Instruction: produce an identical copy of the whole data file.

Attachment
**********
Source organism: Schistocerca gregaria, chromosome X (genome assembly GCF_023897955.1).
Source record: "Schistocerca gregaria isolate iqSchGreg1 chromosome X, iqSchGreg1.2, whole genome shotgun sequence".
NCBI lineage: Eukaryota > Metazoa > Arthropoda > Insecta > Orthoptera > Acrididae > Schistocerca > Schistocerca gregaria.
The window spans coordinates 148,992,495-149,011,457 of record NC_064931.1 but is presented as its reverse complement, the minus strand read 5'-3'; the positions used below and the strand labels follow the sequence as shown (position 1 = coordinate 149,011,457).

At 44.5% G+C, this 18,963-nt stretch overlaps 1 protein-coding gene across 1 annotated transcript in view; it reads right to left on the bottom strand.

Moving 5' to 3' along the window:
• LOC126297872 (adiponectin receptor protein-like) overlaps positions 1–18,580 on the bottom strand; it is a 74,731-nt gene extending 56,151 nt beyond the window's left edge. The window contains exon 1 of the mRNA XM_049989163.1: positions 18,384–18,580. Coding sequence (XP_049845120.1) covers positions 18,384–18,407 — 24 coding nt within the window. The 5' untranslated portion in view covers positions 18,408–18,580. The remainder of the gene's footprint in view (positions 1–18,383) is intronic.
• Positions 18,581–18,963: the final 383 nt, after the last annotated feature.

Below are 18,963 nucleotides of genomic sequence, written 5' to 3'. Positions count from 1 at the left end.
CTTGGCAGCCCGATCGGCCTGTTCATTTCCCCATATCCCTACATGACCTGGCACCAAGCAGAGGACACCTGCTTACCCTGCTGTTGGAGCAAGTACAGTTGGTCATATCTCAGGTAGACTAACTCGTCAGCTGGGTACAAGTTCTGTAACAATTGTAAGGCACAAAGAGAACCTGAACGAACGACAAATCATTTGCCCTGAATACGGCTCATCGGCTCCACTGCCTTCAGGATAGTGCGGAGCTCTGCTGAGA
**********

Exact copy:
Source organism: Schistocerca gregaria, chromosome X (genome assembly GCF_023897955.1).
Source record: "Schistocerca gregaria isolate iqSchGreg1 chromosome X, iqSchGreg1.2, whole genome shotgun sequence".
NCBI lineage: Eukaryota > Metazoa > Arthropoda > Insecta > Orthoptera > Acrididae > Schistocerca > Schistocerca gregaria.
The window spans coordinates 148,992,495-149,011,457 of record NC_064931.1 but is presented as its reverse complement, the minus strand read 5'-3'; the positions used below and the strand labels follow the sequence as shown (position 1 = coordinate 149,011,457).

At 44.5% G+C, this 18,963-nt stretch overlaps 1 protein-coding gene across 1 annotated transcript in view; it reads right to left on the bottom strand.

Moving 5' to 3' along the window:
• LOC126297872 (adiponectin receptor protein-like) overlaps positions 1–18,580 on the bottom strand; it is a 74,731-nt gene extending 56,151 nt beyond the window's left edge. The window contains exon 1 of the mRNA XM_049989163.1: positions 18,384–18,580. Coding sequence (XP_049845120.1) covers positions 18,384–18,407 — 24 coding nt within the window. The 5' untranslated portion in view covers positions 18,408–18,580. The remainder of the gene's footprint in view (positions 1–18,383) is intronic.
• Positions 18,581–18,963: the final 383 nt, after the last annotated feature.

Below are 18,963 nucleotides of genomic sequence, written 5' to 3'. Positions count from 1 at the left end.
CTTGGCAGCCCGATCGGCCTGTTCATTTCCCCATATCCCTACATGACCTGGCACCAAGCAGAGGACACCTGCTTACCCTGCTGTTGGAGCAAGTACAGTTGGTCATATCTCAGGTAGACTAACTCGTCAGCTGGGTACAAGTTCTGTAACAATTGTAAGGCACAAAGAGAACCTGAACGAACGACAAATCATTTGCCCTGAATACGGCTCATCGGCTCCACTGCCTTCAGGATAGTGCGGAGCTCTGCTGAGA